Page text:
Yale has a lot of archives. I’ve been to a few of them myself in my day. I’ve held Allen Ginsberg’s diary in my hands, sifted through the original work of famous designers at the Arts Library, and even gotten a good look at the Voynich Manuscript, one of the world’s most mysterious and beautifully-illustrated books. But it wasn’t until this year that I learned about Yale’s Film Archive.
Not being a particularly scientifically-minded person, I had practically given up all hope of ever taking a lab class as I entered the second semester of my senior year. But that was before I saw “The Film Archive,” a class that not only teaches students about the many treasures in Yale’s media libraries, but also offers them the opportunity to find, inspect, and even lightly edit (by hand!) their very own short film.
A shelf at the Film Archive lab
By the way, when I say film, I literally mean a reel of 16 millimeter film–you can hold it in your hand (but be careful!). I have always loved movies–I’m writing one for my thesis, and I hope to someday make a career in Hollywood. But I never actually bothered to figure out how movies work.
In “The Film Archive,” which also happens to be the first graduate seminar I’ve ever taken, five other students and I went on eBay and each found a short film we thought Yale ought to have in its archives. Then Yale bought us the movie, and it arrived to the very top (floor seven) of Sterling Memorial Library, where the Archive is housed. Our professor, Brian Meacham, who heads the Archive, taught us how to inspect our film for flaws–and how to handle the film so that we don’t cause more. After inspection, we were able to do some splicing, which is the original way to cut and combine film. This is helpful because sometimes, like in my film, the movie starts right away, which means that the projectionist has to be lightning-fast to make sure the audience doesn’t miss anything. (That’s part of the reason you see that big 3, 2, 1 on old films.)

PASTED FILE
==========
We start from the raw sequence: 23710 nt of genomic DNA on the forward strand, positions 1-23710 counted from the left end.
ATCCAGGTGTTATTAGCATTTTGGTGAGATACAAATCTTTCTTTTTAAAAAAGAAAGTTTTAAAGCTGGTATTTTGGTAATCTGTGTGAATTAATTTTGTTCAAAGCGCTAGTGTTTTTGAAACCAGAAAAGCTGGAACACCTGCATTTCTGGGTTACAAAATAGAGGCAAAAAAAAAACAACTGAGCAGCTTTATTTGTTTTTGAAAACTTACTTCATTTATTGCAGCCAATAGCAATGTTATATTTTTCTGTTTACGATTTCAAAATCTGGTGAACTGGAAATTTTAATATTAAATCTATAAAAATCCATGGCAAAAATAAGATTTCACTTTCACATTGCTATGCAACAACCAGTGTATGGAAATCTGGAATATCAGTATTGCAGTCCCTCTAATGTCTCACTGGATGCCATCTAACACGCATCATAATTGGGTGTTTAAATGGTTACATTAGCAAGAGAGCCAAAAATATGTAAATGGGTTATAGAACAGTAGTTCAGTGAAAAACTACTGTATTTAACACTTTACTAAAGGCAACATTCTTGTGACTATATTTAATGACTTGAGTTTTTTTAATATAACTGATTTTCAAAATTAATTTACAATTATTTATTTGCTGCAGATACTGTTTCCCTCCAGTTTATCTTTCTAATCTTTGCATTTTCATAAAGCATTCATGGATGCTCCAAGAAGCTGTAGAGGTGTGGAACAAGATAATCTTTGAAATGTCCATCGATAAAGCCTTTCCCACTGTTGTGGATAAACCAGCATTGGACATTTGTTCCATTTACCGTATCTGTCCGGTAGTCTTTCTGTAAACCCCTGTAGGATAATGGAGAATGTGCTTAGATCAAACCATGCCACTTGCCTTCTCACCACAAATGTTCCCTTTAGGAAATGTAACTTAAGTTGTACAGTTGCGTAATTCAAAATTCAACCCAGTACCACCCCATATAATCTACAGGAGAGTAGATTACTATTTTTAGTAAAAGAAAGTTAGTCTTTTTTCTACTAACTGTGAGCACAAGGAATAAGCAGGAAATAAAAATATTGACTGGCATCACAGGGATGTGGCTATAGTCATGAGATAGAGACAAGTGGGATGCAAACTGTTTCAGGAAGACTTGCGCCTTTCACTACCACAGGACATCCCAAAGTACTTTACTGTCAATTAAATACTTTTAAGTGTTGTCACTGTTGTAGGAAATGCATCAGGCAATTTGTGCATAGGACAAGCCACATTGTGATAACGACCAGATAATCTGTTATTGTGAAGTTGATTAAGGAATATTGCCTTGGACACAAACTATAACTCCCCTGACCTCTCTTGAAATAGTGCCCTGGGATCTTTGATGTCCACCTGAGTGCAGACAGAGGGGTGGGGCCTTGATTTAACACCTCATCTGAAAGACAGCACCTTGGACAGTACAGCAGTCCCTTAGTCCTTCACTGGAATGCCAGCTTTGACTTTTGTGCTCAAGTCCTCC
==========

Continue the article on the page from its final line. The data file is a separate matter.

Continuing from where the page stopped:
A good ol’ fashioned splicing machine!
My movie is a black-and-white 1946 short called Danny Boy: A Boy and his Dog. Danny Boy is a giant German shepherd who has just returned from service in WWII. (We were supposed to pick a film “in our fields”–my thesis is about war movies.) Danny Boy is a very eventful ten minutes: poor Danny Boy is kidnapped, escapes, bites his kidnapper, is sentenced to death for being unruly, and is just about to be shot when–thank goodness–a local toddler gets stuck on the train tracks, and Danny Boy saves her, absolving him of his “crimes.” There’s a lot to unpack here, which is my job in a future paper, but for now, I’m really enjoying the process of handling and thinking about my film. I’m enjoying it so much, in fact, that I’ll keep posting blogs about the Film Archive, both the class and the actual Archive. Next time, I’ll talk about Yale’s screening rooms and the kinds of movies we’ve gotten to see this semester!
My film under the magnifying glass. That’s the soundtrack on the right!